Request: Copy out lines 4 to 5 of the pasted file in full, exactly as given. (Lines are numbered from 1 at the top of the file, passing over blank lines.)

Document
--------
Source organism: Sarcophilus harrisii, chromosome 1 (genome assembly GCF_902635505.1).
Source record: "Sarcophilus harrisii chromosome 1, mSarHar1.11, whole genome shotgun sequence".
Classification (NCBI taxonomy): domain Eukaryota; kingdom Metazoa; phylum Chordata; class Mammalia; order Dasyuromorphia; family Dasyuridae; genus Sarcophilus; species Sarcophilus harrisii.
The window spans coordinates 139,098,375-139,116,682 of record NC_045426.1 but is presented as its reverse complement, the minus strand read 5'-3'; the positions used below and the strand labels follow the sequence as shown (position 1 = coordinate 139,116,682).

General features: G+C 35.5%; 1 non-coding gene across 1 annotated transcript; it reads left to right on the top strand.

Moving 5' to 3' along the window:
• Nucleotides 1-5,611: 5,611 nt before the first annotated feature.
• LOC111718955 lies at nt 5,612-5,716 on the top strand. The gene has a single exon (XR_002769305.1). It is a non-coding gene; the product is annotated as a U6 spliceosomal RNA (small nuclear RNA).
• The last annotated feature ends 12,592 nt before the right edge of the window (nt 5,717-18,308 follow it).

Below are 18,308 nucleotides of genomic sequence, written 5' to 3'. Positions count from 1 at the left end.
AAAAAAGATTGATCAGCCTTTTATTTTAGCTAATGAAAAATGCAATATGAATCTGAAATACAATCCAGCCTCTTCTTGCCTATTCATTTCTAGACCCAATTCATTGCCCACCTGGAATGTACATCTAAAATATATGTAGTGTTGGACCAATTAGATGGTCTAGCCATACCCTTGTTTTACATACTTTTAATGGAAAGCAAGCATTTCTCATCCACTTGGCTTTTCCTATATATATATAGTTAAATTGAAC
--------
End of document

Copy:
The window spans coordinates 139,098,375-139,116,682 of record NC_045426.1 but is presented as its reverse complement, the minus strand read 5'-3'; the positions used below and the strand labels follow the sequence as shown (position 1 = coordinate 139,116,682).

General features: G+C 35.5%; 1 non-coding gene across 1 annotated transcript; it reads left to right on the top strand.